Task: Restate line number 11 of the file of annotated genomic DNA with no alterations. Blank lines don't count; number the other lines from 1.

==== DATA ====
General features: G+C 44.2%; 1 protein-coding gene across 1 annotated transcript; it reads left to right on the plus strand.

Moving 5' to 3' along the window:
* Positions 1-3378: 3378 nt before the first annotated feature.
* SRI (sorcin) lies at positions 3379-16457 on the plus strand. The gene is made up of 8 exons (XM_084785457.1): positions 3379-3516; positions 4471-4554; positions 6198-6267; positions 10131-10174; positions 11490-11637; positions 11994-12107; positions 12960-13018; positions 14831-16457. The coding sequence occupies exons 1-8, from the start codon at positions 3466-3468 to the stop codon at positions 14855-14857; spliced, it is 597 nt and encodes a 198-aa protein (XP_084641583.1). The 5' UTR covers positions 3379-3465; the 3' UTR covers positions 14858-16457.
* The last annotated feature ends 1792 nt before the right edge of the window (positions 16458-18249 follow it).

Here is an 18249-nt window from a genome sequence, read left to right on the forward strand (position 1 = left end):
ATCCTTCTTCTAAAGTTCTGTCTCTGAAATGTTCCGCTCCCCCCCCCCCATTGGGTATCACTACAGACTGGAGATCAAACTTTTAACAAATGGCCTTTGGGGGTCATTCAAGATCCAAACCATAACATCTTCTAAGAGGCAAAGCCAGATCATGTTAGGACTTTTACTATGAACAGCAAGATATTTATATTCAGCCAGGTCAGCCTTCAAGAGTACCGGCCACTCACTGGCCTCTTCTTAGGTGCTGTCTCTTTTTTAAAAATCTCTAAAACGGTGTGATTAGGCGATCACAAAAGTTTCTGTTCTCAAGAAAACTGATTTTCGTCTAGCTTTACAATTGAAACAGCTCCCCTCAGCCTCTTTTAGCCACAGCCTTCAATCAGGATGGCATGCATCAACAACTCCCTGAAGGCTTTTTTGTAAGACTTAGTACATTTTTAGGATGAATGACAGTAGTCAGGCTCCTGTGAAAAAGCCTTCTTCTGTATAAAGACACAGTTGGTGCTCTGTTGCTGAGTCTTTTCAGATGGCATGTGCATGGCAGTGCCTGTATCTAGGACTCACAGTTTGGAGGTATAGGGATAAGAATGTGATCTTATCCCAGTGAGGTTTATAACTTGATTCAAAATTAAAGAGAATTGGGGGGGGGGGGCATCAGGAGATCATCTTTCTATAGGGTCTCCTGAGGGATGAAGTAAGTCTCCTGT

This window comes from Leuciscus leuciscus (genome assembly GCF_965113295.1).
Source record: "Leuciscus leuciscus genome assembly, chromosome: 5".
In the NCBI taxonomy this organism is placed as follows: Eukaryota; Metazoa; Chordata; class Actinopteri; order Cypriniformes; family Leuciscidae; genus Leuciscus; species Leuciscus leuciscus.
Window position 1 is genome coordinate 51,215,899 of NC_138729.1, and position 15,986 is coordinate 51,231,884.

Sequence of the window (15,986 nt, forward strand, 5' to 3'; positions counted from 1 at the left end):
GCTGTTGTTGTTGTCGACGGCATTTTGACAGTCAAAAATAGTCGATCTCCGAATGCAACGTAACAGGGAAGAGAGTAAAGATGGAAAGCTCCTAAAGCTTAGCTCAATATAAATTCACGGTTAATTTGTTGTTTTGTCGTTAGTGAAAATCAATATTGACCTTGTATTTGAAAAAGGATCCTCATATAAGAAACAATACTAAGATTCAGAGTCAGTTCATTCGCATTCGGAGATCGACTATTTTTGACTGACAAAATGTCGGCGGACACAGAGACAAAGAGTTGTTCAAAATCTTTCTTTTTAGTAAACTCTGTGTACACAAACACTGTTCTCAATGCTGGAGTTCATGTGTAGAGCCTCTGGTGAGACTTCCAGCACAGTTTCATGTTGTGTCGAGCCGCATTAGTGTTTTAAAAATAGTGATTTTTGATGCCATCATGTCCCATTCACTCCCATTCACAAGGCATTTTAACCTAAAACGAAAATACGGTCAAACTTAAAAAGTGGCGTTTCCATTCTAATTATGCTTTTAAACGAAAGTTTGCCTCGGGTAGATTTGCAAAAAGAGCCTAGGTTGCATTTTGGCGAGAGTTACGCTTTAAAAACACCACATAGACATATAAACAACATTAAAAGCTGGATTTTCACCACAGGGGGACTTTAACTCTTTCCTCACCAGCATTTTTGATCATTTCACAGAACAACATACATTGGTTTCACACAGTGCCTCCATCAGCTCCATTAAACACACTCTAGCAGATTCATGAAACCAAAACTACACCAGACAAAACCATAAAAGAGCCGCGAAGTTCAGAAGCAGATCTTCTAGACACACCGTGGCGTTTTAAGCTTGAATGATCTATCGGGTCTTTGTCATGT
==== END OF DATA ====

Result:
Window position 1 is genome coordinate 51,215,899 of NC_138729.1, and position 15,986 is coordinate 51,231,884.